How Baby Boomers Screwed Us Up
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How Baby Boomers Screwed Us Up

Sometimes hard work doesn't pay off.

Disclaimer: For practical reasons, I may use the term "baby boomer" loosely. To see the actual timeline that defines terms such as "baby boomer" or "millennial," go to the Center For Generational Kinetics' website.

Baby boomers (now in their fifties, sixties, and seventies) worked hard to ensure that their kids wanted for nothing. After they worked their asses off to provide us with everything we could possibly need, we grew up to be "entitled little shits" with no respect for our elders.

They bought houses, televisions and college tuition, but were they too busy making ends meet to teach us how to reach our full potential? Were our parents too distracted or too exhausted to converse with us in a meaningful way?

To them, our birthday presents represented all the hard work they put into supporting us. To us, it was just a Gameboy or, later on, an iPod. This is what F. Scott Fitzgerald warned us about. Corrupted by materialist values, our parents were seduced by the American Dream.

Time to stop chasing the green light, old sport.

They just don't get why their kids grew up to be so ungrateful. Perhaps we don't understand the value of hard work because our parents didn't take the time to help us understand them. This isn't our parents' fault.

To them, the American Dream is something you can touch, taste or buy. Though many of us grew up with material wealth, we still aren't happy.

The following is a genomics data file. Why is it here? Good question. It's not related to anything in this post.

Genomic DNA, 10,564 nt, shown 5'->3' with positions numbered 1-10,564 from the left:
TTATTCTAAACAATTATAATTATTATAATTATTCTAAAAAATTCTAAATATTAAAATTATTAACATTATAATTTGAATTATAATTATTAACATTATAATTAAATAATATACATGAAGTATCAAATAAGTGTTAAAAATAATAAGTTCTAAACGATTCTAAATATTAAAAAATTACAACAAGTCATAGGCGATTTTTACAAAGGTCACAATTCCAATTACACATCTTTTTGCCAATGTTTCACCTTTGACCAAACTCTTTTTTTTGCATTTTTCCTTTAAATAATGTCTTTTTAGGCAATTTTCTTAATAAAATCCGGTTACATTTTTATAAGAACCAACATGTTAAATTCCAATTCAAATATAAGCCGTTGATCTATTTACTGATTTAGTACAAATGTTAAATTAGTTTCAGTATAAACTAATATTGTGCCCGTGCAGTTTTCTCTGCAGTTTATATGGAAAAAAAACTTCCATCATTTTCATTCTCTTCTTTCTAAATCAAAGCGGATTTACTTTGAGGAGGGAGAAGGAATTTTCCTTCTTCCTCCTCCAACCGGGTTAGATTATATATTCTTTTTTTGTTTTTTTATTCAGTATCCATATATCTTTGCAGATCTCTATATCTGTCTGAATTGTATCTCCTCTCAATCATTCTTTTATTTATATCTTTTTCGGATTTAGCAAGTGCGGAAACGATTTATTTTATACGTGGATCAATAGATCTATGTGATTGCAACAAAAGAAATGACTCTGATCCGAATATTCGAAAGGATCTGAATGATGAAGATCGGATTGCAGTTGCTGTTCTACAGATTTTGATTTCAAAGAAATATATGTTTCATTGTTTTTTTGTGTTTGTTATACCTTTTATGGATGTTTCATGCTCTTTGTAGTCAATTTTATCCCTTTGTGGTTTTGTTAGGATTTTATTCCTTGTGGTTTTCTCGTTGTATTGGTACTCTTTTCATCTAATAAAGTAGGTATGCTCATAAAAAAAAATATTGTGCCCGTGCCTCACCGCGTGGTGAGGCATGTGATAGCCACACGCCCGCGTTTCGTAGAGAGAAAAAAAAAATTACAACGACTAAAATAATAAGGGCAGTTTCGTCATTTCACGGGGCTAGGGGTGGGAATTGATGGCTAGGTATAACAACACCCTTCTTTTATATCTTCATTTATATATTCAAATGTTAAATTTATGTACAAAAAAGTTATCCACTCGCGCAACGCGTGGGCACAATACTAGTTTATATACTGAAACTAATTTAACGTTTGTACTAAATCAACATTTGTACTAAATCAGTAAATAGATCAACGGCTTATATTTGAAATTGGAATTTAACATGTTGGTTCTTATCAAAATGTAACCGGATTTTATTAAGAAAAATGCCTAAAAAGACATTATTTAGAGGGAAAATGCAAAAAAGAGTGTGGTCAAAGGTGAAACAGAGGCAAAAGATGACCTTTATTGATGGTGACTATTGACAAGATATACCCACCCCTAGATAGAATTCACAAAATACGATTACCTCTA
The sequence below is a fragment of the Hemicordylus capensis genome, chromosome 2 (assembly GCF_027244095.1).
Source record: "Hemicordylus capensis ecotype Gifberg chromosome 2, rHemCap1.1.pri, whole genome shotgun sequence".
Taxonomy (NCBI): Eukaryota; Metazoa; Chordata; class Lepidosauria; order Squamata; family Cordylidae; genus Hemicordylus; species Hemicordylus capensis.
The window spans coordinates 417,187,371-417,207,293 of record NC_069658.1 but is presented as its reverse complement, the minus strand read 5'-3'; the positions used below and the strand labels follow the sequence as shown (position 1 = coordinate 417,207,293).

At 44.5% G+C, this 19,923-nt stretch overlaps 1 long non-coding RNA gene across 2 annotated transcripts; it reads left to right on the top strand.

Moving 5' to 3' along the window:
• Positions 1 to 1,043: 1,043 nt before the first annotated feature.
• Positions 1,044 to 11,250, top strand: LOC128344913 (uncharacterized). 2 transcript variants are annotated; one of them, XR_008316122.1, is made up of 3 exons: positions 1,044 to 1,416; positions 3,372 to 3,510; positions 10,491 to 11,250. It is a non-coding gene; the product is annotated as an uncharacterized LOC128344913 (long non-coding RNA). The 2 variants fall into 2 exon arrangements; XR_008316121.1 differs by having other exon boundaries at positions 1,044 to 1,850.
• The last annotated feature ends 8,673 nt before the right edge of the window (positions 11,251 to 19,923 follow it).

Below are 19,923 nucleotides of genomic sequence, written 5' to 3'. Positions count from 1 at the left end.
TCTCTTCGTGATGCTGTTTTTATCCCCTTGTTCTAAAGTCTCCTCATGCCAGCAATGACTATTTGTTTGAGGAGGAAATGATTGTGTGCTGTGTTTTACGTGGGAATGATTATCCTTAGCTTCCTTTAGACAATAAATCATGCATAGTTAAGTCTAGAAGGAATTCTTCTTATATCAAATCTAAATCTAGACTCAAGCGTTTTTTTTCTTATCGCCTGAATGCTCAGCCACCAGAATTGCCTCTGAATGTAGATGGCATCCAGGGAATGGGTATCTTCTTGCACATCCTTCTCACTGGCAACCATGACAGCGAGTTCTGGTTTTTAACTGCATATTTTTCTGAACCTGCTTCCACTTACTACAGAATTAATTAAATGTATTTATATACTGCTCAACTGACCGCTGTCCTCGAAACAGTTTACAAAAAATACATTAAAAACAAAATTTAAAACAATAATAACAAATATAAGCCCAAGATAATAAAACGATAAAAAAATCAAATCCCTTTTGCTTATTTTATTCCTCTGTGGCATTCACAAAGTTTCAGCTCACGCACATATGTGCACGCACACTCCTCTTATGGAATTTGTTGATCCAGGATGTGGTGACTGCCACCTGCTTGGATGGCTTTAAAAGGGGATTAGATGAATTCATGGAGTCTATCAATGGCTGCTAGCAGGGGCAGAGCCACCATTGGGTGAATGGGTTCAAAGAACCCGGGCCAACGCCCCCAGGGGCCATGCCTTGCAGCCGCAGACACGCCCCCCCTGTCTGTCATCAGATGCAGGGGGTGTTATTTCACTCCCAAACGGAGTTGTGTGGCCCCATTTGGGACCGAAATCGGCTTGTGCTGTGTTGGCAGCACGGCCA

It all goes back to our fundamentally flawed economy and culture. Our society over-exaggerates the value of consumption, but we don't condition individuals to be productive. The corporations in power want us to just buy their products without adapting or finding new ways of doing things. The more mindless we are, the more likely it is for a company, politician or idea to rise to power by unethical, inhumane or unsustainable means.

Baby boomers butt heads with the younger generations because they think we don't appreciate them. In truth, we don't appreciate the superficial values imposed on us. For the first time, our society is being more mindful about things that our parents never considered.

Just because we weren't raised in an age of mindfulness doesn't mean we should blame our elders for all our problems (never mind the title of this article). It's important to understand why consumerist culture left us ill-prepared for reaching our full potential.

But excuses will get us nowhere.

We can learn from the previous generation's mistakes while also thanking them for trying their hardest to make us happy. Like our parents, we will also have to work hard, but our efforts will go into creating cultural and societal change so that future generations will have both the resources and the understanding to reach their full potential.

And it will be priceless.

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Millennial Women Are Worse Off Than Previous Generations

Why am I not surprised...?

Millennial women are worse off than previous generations, according to a new study by the Population Reference Bureau.

The study found that millennial women are less likely to hold jobs in STEM positions, more likely to be in poverty, and there were increases in the number of incarcerations for women, as well as increases in maternal mortality and suicide.